Saturday, March 21, 2009
Shades of Gray: Two Lovers
The main character in Two Lovers, an only child named Leonard, lives at home with his parents in a messy room. Leonard’s mother lectures him about leaving wet towels on the floor and tries to keep an eye on her son by getting on her hands and knees and peering through the crack underneath his door. When company comes over, the parents stay at the dinner table and talk while the visiting daughter, Sandra, joins Leonard in his room, sitting on his bed and looking at pictures. Leonard is awkward. Sandra likes that. She has a crush on Leonard that he returns on instinct. But Leonard also has eyes for a cute blonde he’s just met named Michelle who lives in his family’s apartment building, across the courtyard. At night Leonard sits in the darkness of his room and looks toward Michelle’s window, hoping to see her undressed. If this makes the love triangle at the center of Two Lovers sound childish, that’s because it can be. But James Gray’s latest picture is also an intelligent and mature drama, and the balance of these seemingly mutually exclusive moods is what makes the film so interesting, and so genuine.
Two Lovers reveals that there’s nothing necessarily grown-up about attraction. Leonard, played by a muddy-mouthed Joaquin Phoenix, is something of a modern Terry Malloy. He isn’t stupid, just simple. He isn’t shy, just solitary. He isn’t lost, just aimless. Leonard suffers from bipolar disorder, or depression, and maybe more. He’s locked in a state of arrested development that he’s either too unable or too uninterested to outgrow. It is said that Leonard has been living back at home for just a few months, and that’s believable, and yet it remains possible that he’s been there on and off for years, maybe all his life. Sandra, played with charm by Vanessa Shaw, is drawn to Leonard’s vulnerability – a human quality that isn’t easily faked. Sandra is pretty, and we imagine that there are lots of men who desire her, but she wants someone who needs her. That’s Leonard. Trouble is, Leonard is convinced that he is needed by Michelle (Gwyneth Paltrow), who is delicate, dangerous and just the kind of shiksa that would make his mother nervous.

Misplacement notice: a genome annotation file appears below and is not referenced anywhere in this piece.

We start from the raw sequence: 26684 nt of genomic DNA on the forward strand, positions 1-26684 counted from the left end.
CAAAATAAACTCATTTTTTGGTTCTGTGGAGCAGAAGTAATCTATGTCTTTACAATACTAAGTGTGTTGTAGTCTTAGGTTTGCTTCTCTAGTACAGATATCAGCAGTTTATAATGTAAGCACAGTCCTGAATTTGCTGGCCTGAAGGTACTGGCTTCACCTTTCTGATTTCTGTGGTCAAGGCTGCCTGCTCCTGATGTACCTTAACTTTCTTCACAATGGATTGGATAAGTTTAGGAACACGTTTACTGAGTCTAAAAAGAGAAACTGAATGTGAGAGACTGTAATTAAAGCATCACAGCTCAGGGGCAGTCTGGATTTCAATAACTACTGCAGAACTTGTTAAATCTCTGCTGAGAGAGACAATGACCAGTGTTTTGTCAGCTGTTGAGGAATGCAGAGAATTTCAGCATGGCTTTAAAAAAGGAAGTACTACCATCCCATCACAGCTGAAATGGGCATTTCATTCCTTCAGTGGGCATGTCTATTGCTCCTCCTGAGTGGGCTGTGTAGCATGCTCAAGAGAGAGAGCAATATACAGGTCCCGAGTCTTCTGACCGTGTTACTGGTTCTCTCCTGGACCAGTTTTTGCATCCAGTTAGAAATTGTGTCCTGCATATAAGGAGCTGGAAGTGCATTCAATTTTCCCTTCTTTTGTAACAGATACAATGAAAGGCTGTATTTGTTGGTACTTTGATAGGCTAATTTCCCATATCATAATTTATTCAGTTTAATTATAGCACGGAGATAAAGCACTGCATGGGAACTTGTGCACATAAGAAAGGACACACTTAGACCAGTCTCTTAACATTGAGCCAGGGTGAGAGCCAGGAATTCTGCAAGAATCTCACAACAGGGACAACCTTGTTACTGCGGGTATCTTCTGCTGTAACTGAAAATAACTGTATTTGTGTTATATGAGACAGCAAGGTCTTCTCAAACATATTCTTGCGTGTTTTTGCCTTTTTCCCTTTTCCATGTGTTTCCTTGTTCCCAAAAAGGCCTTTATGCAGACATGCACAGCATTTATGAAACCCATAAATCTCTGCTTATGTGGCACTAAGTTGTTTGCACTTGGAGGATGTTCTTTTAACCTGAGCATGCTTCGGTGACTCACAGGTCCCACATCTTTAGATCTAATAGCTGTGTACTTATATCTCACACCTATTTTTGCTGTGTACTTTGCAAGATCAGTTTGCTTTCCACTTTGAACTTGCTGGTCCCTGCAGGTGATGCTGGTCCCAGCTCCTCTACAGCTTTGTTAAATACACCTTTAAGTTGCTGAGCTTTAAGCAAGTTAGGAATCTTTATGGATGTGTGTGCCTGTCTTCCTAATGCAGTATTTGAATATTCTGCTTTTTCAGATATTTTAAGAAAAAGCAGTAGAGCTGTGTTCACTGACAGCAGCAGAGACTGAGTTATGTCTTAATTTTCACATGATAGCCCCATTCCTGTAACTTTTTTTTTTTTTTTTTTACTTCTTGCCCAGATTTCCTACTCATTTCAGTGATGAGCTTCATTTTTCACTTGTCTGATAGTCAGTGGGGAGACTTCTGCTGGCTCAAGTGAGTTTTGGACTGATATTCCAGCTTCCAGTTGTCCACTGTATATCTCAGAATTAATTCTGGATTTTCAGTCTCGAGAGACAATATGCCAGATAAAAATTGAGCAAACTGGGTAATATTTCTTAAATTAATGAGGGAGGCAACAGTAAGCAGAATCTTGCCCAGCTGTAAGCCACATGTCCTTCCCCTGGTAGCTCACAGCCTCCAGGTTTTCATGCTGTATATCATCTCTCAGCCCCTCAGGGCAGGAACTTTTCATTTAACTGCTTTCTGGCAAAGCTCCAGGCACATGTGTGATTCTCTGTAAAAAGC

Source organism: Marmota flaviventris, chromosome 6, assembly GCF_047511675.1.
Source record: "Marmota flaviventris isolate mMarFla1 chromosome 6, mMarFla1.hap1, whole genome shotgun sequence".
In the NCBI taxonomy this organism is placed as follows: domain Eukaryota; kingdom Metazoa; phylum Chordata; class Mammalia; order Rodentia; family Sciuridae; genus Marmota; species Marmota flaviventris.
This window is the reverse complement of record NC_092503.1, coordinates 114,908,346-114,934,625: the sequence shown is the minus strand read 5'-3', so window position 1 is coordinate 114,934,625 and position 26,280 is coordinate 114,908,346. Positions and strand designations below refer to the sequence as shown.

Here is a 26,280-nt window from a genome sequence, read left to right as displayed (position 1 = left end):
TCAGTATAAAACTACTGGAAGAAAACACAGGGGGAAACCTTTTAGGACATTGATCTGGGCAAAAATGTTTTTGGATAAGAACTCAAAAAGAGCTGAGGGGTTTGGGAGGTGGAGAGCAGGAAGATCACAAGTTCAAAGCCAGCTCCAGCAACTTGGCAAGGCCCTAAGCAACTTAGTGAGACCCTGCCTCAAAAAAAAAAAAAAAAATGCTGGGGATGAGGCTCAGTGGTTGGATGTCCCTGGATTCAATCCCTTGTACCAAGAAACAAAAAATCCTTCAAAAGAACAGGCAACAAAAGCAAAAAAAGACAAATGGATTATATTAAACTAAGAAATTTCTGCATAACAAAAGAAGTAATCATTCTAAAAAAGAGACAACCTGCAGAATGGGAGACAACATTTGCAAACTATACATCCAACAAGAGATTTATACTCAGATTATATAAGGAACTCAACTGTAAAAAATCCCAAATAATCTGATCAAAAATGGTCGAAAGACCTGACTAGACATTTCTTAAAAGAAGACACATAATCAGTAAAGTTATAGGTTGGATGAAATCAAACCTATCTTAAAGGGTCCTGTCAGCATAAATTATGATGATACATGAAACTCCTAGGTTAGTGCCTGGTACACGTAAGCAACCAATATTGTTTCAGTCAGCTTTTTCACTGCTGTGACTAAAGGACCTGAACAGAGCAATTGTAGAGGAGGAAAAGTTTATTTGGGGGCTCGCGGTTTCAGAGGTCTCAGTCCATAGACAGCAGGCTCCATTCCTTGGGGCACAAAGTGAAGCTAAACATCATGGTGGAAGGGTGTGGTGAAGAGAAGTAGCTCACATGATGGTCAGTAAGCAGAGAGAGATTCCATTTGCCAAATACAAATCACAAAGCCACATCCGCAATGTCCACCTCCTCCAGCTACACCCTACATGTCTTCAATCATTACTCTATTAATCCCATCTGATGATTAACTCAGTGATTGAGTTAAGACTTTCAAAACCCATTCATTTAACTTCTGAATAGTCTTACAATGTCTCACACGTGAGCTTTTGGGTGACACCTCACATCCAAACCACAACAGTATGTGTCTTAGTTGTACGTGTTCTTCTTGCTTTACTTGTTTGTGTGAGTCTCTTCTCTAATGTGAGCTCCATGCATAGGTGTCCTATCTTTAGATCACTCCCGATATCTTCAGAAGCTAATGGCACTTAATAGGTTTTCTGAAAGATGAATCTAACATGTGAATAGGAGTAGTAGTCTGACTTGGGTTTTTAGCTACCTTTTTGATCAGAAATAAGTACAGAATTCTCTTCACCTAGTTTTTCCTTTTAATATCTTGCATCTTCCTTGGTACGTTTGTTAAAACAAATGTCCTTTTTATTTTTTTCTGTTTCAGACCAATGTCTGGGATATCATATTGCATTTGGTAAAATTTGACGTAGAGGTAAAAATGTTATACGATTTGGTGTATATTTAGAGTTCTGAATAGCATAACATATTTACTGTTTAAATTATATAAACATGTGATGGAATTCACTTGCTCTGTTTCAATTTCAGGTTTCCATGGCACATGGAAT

The above details are things we learn over time, and often we’re just guessing. Gray co-wrote the screenplay with Ric Menello, and his film leaves considerable room for interpretation. That’s the whole idea. Two Lovers routinely plays with our expectations, sometimes satisfying them, sometimes defying them, sometimes leaving us stranded in between. It’s an apt approach for this material as it reflects the uncertainty of the characters themselves; they are reading one another for clues, and we are reading them. Consequently, not a single character satisfies our first impressions – not even the earnest Sandra, whose grounded affection for the troubled Leonard seems too good to be true, until over time Sandra proves to be just as good and just as true as she appears. Imagine that. Meanwhile, Leonard turns out to be more vibrant than his suicidal introduction would suggest. Michelle is more troubled and less secure than the confident woman who Leonard finds in the hallway. Leonard’s mother, played to perfection by Isabella Rossellini, proves to be surprisingly trusting, in her own way. And Michelle’s married lover (Elias Koteas) might be an upstanding gentleman after all. Or maybe not.